But you can only be an underdog for so long, and all parties end. For the Neville Brothers, that meant that subsequent albums were greeted with some indifference, to some extent because they felt like inferior imitations of Yellow Moon. During the '90s, the band didn't always seem to be the brothers' biggest priority either, so it's no surprise it wasn't ours. If the new Walkin' in the Shadows of Life (Back Porch) is similarly received, it would be a shame because it's the band's most unified and successful album since 1990's Brother's Keeper.
A turntable joins the group's rhythmic arsenal on the title track, but for the most part the Nevilles sound very comfortable with their old-school ways. Whether it's the Funkadelic carnival of keyboard squiggles and bass roars on "Poppa Funk," trading vocals Temptations-style (panned from channel to channel for added psychedelic effect) on the cover of "Ball of Confusion," or Charles' flute recalling early-70s soul-jazz on "Your Life," the album sounds firmly rooted in classic soul music, which is where the Nevilles belong. At their best, the Neville Brothers are a soul band with the same concerns as Curtis Mayfield, Sly Stone and Bobby Womack: How does anyone live and love in times like these?
And times are tough on this album. Aaron's "Junkie Child" recalls Gil Scott-Heron's "The Bottle" in its unflinching depiction of addiction, though more harrowing is "Your Life." It's not graphic, but when the main character says in the verse, "Don't want to die young / want to live to grow old," the brothers instruct in the chorus, "Don't you walk outside / without looking around." The bleakness of that response is chilling.
The answer here, as it has always been for the Neville Brothers, is family. In the beautiful "Brothers," they sing in the chorus, "We were / we are / we're still / brothers," and if that seems a bit simple, it's convincing because on Walkin' in the Shadows of Life, they sound like brothers. Songs rarely have only one singer, and no song sounds like it's the product of only one Neville. The title track might be the sort of vaguely anthemic song the Nevilles are known for, but songs with smart, clear-eyed lyrics show the Neville Brothers are a lot more than just ambassadors of New Orleans groove.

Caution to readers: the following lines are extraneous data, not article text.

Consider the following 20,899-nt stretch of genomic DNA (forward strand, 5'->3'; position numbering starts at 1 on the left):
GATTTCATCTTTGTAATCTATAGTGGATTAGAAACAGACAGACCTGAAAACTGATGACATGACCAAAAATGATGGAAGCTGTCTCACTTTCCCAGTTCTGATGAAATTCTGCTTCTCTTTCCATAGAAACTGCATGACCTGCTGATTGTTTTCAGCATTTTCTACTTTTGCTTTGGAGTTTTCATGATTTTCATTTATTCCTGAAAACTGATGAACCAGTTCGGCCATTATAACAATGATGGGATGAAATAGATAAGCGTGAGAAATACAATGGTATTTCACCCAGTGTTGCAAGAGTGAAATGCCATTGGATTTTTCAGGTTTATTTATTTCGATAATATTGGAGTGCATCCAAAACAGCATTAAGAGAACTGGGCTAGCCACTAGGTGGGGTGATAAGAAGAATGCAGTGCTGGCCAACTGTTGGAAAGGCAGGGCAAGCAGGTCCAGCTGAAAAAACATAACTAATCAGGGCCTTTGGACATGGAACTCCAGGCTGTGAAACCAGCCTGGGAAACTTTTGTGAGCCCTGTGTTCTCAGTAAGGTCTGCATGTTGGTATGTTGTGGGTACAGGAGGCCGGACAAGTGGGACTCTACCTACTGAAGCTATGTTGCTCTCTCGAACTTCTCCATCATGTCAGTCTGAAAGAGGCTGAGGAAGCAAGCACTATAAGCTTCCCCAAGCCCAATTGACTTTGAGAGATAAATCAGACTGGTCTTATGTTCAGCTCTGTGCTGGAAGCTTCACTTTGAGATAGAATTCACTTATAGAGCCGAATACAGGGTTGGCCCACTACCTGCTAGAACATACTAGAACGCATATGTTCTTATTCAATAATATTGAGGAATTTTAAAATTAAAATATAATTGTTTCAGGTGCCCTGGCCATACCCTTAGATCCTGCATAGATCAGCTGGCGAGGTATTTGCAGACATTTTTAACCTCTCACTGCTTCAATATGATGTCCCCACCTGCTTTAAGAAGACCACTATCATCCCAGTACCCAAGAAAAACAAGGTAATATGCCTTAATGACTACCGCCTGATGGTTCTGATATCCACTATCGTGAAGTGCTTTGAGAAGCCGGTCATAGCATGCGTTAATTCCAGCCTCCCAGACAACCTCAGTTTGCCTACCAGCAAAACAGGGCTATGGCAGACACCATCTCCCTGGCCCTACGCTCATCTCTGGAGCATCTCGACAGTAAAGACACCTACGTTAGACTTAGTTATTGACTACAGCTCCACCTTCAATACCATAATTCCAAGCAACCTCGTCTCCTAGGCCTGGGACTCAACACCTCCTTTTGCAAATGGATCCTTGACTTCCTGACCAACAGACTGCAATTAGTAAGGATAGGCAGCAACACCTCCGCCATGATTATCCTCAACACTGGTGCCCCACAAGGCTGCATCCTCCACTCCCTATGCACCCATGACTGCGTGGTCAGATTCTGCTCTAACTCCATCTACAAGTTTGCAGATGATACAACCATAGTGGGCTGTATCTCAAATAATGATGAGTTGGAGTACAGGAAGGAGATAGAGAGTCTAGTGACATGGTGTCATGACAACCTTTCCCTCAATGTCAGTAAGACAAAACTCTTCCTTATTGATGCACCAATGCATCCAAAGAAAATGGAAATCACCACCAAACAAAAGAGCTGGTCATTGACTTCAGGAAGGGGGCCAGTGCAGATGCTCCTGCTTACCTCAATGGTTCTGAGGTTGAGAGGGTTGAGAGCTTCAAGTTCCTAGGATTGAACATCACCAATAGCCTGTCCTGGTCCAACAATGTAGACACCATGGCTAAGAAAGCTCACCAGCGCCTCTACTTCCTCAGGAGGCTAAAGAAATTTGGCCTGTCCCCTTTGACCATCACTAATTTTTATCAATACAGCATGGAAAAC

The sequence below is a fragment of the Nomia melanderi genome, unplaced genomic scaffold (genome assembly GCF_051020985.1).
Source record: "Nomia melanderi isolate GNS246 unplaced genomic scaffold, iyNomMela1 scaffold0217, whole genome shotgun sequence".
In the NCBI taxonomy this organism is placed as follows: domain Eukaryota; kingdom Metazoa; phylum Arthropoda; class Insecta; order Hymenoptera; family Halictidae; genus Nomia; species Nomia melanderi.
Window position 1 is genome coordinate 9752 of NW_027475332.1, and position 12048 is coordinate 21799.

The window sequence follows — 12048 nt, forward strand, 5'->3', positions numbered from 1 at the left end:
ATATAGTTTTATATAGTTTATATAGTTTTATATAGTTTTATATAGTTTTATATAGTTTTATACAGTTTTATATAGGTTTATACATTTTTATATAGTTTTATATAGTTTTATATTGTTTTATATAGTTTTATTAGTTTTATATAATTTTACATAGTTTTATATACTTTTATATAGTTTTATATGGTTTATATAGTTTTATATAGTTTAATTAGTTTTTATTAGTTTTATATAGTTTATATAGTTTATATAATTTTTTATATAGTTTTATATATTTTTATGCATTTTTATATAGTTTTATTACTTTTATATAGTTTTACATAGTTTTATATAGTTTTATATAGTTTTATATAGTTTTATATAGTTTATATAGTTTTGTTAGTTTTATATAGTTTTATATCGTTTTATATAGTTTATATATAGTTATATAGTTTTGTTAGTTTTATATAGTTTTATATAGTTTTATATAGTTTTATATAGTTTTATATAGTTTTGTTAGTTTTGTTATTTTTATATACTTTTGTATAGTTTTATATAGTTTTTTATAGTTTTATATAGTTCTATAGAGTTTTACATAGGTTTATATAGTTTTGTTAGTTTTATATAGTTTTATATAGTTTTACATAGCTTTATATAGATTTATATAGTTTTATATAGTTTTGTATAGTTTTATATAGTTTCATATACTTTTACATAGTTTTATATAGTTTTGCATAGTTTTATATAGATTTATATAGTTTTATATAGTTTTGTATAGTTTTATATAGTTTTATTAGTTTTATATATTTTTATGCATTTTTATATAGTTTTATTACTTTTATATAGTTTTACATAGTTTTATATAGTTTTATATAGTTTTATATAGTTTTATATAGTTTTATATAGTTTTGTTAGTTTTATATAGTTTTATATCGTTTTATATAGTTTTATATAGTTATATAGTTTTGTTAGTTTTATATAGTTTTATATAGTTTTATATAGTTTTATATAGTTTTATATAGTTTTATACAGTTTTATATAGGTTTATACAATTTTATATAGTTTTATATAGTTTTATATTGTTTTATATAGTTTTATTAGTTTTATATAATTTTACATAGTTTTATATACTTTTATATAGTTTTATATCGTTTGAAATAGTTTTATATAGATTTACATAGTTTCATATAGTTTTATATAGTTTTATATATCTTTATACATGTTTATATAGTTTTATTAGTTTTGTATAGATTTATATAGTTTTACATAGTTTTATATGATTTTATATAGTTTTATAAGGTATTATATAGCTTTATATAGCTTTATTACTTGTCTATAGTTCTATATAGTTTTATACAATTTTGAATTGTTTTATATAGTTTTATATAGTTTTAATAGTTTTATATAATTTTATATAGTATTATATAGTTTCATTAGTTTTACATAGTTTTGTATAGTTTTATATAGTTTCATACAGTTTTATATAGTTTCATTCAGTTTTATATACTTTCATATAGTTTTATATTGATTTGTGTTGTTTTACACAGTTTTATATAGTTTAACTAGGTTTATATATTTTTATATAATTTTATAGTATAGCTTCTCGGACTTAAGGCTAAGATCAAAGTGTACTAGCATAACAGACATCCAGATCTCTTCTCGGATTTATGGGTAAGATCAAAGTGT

Attentive New Orleans sports fans heard "Pass It!" by Papa Grows Funk going into a commercial during Game 7 of the American League Championship between the New York Yankees and eventual champion Boston Red Sox. In fact, John Gros says, a few tracks were used over the course of the baseball season and during last year's NBA Finals. "A friend who's a fan lives in New York," Gros explains, "and he's a producer for FOX." Baseball fans may also have noticed Susan Cowsill singing the national anthem for Game 3 in Fenway Park with the rest of the Cowsills.
The cover of Asobi Seksu's self-titled debut album promises something exotic. With a photo of a Japanese woman sleeping amid a handful of Polaroids beside an old portable record player, the album looks a little like the soundtrack for a '70s Japanese soft-core porn film. The album is, instead, a collection of attractive, My Bloody Valentine-influenced pop songs with lovely melodies in front of a storm of guitars, some discordant, some harmonious; it's only Japanese connection outside of the album packaging and the band's name -- Japanese for "play sex" -- is female singer Yuki Chikudate.
"It just kind of happened," guitarist James Hanna says from his home in Brooklyn, N.Y. "It was never so calculated. The stupidest reason for the name is that it was the best thing we could think of. It's so hard to get a name that doesn't sound goofy or cheesy. Going into another language made it a lot easier."
Not only is the band's name Japanese, but many of the lyrics are as well. "She just started singing in Japanese, and we liked it," Hanna says. In some cases, the lyrics are little more than rhythmic elements, as is the case in Chikudate's singing of the title in "Asobi Washo," but the Japanese lyrics for "I'm Happy But You Don't Like Me" are sung meaningfully. Even when the lyrics are in English, the lead vocal remains more of a melodic addition to the song rather than a way of communicating. "I like a lot of instrumental music, but we always wanted to be in a band with songs," Hanna says.